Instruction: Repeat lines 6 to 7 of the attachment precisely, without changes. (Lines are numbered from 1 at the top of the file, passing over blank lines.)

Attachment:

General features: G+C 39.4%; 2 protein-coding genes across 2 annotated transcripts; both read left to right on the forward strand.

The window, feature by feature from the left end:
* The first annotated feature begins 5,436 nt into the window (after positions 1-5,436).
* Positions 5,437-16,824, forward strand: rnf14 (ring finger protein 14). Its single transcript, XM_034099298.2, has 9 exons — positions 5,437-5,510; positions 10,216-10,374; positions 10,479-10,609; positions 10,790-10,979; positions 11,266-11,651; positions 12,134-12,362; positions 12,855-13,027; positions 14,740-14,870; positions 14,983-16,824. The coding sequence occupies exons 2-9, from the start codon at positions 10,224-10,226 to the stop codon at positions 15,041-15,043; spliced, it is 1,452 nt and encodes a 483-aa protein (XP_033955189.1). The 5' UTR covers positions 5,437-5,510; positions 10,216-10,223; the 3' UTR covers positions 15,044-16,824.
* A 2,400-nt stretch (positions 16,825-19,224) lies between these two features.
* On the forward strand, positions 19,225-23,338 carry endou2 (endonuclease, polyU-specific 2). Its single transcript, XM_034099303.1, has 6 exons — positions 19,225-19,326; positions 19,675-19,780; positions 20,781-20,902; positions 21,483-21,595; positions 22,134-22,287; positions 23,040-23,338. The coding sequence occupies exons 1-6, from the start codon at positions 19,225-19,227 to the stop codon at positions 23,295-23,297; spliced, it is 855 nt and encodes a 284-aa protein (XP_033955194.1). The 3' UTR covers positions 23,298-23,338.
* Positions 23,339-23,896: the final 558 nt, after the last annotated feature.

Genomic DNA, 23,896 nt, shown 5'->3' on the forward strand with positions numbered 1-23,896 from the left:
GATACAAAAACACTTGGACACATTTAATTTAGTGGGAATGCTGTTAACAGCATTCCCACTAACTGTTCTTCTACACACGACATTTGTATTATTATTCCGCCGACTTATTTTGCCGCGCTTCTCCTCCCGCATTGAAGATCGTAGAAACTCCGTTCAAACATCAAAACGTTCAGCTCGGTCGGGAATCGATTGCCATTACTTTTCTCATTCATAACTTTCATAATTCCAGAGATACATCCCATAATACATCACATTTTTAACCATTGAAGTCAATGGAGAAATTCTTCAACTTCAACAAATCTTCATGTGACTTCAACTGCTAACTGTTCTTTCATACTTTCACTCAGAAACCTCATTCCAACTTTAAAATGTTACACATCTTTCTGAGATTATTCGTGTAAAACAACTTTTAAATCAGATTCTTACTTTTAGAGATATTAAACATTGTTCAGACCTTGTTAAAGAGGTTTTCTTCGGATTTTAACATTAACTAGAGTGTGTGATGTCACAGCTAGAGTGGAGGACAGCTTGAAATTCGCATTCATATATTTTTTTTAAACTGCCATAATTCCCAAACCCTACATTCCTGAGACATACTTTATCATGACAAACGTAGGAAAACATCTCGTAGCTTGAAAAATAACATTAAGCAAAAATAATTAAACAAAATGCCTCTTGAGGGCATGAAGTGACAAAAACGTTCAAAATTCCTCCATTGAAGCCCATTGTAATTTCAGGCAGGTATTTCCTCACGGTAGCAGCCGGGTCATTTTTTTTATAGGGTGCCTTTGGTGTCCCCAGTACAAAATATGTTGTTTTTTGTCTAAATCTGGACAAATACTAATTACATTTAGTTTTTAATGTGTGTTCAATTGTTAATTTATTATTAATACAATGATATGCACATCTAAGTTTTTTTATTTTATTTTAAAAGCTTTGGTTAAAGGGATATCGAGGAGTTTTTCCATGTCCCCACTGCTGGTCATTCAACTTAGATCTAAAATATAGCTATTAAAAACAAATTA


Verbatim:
* On the forward strand, positions 19,225-23,338 carry endou2 (endonuclease, polyU-specific 2). Its single transcript, XM_034099303.1, has 6 exons — positions 19,225-19,326; positions 19,675-19,780; positions 20,781-20,902; positions 21,483-21,595; positions 22,134-22,287; positions 23,040-23,338. The coding sequence occupies exons 1-6, from the start codon at positions 19,225-19,227 to the stop codon at positions 23,295-23,297; spliced, it is 855 nt and encodes a 284-aa protein (XP_033955194.1). The 3' UTR covers positions 23,298-23,338.
* Positions 23,339-23,896: the final 558 nt, after the last annotated feature.